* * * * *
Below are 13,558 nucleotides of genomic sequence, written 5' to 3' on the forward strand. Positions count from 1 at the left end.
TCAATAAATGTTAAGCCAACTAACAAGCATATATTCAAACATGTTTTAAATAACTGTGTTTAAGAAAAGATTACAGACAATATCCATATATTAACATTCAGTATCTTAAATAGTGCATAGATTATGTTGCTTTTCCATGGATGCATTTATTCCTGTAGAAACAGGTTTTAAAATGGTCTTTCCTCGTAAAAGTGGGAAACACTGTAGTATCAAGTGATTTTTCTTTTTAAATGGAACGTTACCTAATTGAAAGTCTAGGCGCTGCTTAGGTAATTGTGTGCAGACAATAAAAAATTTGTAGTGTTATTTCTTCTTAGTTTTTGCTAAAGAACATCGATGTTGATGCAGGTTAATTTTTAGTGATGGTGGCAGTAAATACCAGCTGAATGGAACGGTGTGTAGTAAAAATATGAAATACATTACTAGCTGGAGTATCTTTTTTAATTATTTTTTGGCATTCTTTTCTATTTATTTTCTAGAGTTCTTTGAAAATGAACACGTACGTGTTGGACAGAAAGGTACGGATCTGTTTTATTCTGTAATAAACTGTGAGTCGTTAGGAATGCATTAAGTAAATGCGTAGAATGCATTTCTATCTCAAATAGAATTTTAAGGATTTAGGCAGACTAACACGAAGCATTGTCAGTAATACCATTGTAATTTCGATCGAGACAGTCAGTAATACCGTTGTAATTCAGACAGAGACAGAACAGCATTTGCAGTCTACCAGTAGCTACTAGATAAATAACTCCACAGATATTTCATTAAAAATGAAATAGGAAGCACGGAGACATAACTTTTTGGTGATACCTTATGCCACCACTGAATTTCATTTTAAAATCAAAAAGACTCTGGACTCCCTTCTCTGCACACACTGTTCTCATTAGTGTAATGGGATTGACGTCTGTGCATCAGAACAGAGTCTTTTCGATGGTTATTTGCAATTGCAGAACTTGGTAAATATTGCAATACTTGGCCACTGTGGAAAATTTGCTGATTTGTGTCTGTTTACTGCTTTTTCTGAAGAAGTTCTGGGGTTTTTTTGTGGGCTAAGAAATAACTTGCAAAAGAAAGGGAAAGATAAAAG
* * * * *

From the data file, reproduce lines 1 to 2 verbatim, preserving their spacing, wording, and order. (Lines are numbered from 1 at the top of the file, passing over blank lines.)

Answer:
Below are 13,558 nucleotides of genomic sequence, written 5' to 3' on the forward strand. Positions count from 1 at the left end.
TCAATAAATGTTAAGCCAACTAACAAGCATATATTCAAACATGTTTTAAATAACTGTGTTTAAGAAAAGATTACAGACAATATCCATATATTAACATTCAGTATCTTAAATAGTGCATAGATTATGTTGCTTTTCCATGGATGCATTTATTCCTGTAGAAACAGGTTTTAAAATGGTCTTTCCTCGTAAAAGTGGGAAACACTGTAGTATCAAGTGATTTTTCTTTTTAAATGGAACGTTACCTAATTGAAAGTCTAGGCGCTGCTTAGGTAATTGTGTGCAGACAATAAAAAATTTGTAGTGTTATTTCTTCTTAGTTTTTGCTAAAGAACATCGATGTTGATGCAGGTTAATTTTTAGTGATGGTGGCAGTAAATACCAGCTGAATGGAACGGTGTGTAGTAAAAATATGAAATACATTACTAGCTGGAGTATCTTTTTTAATTATTTTTTGGCATTCTTTTCTATTTATTTTCTAGAGTTCTTTGAAAATGAACACGTACGTGTTGGACAGAAAGGTACGGATCTGTTTTATTCTGTAATAAACTGTGAGTCGTTAGGAATGCATTAAGTAAATGCGTAGAATGCATTTCTATCTCAAATAGAATTTTAAGGATTTAGGCAGACTAACACGAAGCATTGTCAGTAATACCATTGTAATTTCGATCGAGACAGTCAGTAATACCGTTGTAATTCAGACAGAGACAGAACAGCATTTGCAGTCTACCAGTAGCTACTAGATAAATAACTCCACAGATATTTCATTAAAAATGAAATAGGAAGCACGGAGACATAACTTTTTGGTGATACCTTATGCCACCACTGAATTTCATTTTAAAATCAAAAAGACTCTGGACTCCCTTCTCTGCACACACTGTTCTCATTAGTGTAATGGGATTGACGTCTGTGCATCAGAACAGAGTCTTTTCGATGGTTATTTGCAATTGCAGAACTTGGTAAATATTGCAATACTTGGCCACTGTGGAAAATTTGCTGATTTGTGTCTGTTTACTGCTTTTTCTGAAGAAGTTCTGGGGTTTTTTTGTGGGCTAAGAAATAACTTGCAAAAGAAAGGGAAAGATAAAAG